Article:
April 18, 2012

Matt on (Methodologcal) Masturbation

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Matt on (Methodological) Masturbation

Matthew Flinders of Sheffield University made an interesting speech at the PSA in Belfast, accusing political scientists of ‘methodological masturbation’ and failing to communicate with politicians and the wider politically-engaged public. I think he’s largely right, but not entirely. He’s right that many political scientists have been taught that a $1000 word makes you sound more clever than a $1 word. If you’re qualitative in methodology, you tart up your language with ‘critical’ buzzwords and if quantitative, you compete to outdo others on summation signs, formal theory and Bayesian/monte carlo fancy methods that offer very marginal improvements over basic regressions. The structures of our discipline (top journals, grants, associations – especially APSA) force us to play it safe: ploughing a narrow furrow for your entire career is a safer way to notch up publications than taking risks by crossing disciplinary boundaries. Meanwhile, reducing one’s weighty theoretical lingo to the intelligible currency of the masses is in some way ‘selling out’. Where Flinders is wrong, however, is when he assumes that it is easy to get things published in broadsheets or to have programmes commissioned on radio/tv. It is easy if you are a known quantity or have connections. From my own experience, I know that when I lose a contact at one outlet, this closes the door to submitting , and when I establish one, this opens a door. Many journalists I know have confided that their publication is a relatively closed shop – people who attend the same round of social events and ‘know’ each other. Same is true in broadcast media, where my experience with film production companies trying to get a documentary sold is that it is damn near impossible without a strong ‘tabloid’ angle or connection. This does not mean that publishing is impossible – only that one may have to settle for a regional rag rather than the FT. And, as one who has also published in the Australian, I cannot agree that they are simply waiting on scraps of publishable material from British academics…the timing has to be right.

April 11, 2012

Guest Post: Meika Jensen. An Academic Battleground: Finding the Balance Between Faith, Education and Politics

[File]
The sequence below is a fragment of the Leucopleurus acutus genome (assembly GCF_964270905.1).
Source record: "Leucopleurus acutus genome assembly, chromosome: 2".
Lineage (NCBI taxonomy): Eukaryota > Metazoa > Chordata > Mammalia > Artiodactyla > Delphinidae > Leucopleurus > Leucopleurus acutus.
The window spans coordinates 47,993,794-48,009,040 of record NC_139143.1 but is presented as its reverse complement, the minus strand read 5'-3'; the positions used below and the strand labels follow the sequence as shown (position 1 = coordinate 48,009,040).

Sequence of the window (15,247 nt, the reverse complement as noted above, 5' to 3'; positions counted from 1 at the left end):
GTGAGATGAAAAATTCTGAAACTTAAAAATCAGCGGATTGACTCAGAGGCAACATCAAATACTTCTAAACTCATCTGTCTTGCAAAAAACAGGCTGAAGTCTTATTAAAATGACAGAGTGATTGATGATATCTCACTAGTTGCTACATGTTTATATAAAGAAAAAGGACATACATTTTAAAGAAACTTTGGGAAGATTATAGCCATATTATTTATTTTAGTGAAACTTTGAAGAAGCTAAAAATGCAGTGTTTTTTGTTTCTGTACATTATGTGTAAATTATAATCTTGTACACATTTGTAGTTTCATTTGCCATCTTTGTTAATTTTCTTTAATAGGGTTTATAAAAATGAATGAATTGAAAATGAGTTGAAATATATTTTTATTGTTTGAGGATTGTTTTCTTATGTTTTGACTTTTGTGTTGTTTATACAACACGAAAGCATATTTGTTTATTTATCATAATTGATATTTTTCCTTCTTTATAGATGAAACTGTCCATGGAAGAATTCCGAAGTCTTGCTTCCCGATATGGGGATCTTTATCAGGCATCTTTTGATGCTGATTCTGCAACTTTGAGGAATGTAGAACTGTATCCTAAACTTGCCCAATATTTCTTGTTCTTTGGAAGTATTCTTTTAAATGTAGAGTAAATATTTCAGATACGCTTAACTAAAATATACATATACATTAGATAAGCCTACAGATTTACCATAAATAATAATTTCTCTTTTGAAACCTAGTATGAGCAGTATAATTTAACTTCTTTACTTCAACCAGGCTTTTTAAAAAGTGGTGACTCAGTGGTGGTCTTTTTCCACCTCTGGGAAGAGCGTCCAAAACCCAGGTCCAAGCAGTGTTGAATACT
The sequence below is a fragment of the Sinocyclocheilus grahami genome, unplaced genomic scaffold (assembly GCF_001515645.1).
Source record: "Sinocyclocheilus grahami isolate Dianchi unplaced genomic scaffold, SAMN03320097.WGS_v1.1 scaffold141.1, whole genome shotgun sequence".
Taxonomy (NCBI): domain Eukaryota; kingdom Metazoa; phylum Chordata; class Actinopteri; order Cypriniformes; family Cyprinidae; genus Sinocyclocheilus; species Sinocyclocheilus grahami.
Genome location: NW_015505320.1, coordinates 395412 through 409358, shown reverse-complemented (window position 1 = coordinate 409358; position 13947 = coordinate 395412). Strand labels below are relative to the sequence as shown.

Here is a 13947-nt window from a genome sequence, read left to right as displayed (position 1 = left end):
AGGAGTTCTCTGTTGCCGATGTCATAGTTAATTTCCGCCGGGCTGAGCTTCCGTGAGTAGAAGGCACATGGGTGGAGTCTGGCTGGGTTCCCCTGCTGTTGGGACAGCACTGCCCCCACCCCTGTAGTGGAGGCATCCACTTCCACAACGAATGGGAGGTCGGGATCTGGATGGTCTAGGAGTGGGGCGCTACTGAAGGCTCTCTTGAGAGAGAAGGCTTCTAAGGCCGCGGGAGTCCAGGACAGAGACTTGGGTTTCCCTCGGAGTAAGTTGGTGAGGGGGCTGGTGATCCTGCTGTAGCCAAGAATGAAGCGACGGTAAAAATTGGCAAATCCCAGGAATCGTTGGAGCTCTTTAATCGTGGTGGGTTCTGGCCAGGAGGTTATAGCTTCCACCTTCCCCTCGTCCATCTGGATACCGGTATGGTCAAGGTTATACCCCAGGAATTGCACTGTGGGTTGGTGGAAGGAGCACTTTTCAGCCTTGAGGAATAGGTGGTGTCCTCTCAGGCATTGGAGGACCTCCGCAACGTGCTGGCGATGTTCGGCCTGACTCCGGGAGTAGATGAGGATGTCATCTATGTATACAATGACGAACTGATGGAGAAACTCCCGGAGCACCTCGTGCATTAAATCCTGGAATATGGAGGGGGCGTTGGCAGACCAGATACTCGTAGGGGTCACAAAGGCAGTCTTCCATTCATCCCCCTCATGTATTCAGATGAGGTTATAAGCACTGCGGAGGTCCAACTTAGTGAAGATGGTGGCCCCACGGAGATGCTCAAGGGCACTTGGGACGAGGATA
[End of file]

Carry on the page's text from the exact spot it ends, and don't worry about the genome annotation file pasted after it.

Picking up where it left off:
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The 20-something demographic has been a painful battleground for the church. Somewhere in the neighborhood of 70%, are entering college, encountering new ideologies, and leaving the church entirely between the ages of the 18 and 30. Many college-level concepts, especially environmental responsibility or climate control, are seen as hostile toward a church viewpoint. This has lead all higher education institutions, from the best masters degree programs to community college to be viewed as overtly and vigilantly secular by many on the right.

For some Christians (or people interested in the Christian vote), this has led to an outcry against higher education and colleges in general which are blamed for robbing churches of their attendance rates and giving little or nothing in return from a religious point of view. Republican nominee Rick Santorum recently called colleges “indoctrination mills” over a spat about the Obama policy of encouraging college enrollment rates. To hear Santorum speak, the choice is between college dropouts and church dropouts.

While Santorum may be fishing for votes, many church leaders might admit to similar feelings. On closer inspection, however, the divide between higher learning and faith does not appear so clear. A number of churches would step up with counter-arguments of their own. The General Board of Church & Society, via the Methodist Church, takes a stance of global and environmental justice, seeking proper environmental stewardship as well as social responsibility. The Methodists are not alone in these arguments – emergent churches across the United States take up similar pro-environment and pro-social conscience arguments. Where do they expect Christian youth to learn environmental responsibility, social justice, and proper use of technology? At college, of course.

Indeed, colleges themselves have no problem accepting faith while teaching science: Many exemplary private universities respect their roots in a Christian foundation while equipping students with general knowledge and skills necessary to treat the world according to Biblical, faith-based standpoints. Education and faith, some argue, are inextricably linked. Further studies on church dropout rates even indicate that education itself is not a factor in falling church attendance, but rather the common 20-something miasma of doubt may be to blame.

Yet pressure continues to build on both political and religious fronts. On their way to secure votes for the coming election, politicians are proving eager to encourage any religious view that gives them an advantage. Santorum’s comments are not the only partisan jabs seen in recent months. Other environmental issues, such as the green tech movement, have gotten their share of flak for no other reason than being a project of the opposing party. Meanwhile, in the struggle to keep youth in church, religious organizations find themselves caught in the crossfire, seeing the potential in education but fearing loss of faith or direction.

Website by Eric P Kaufmann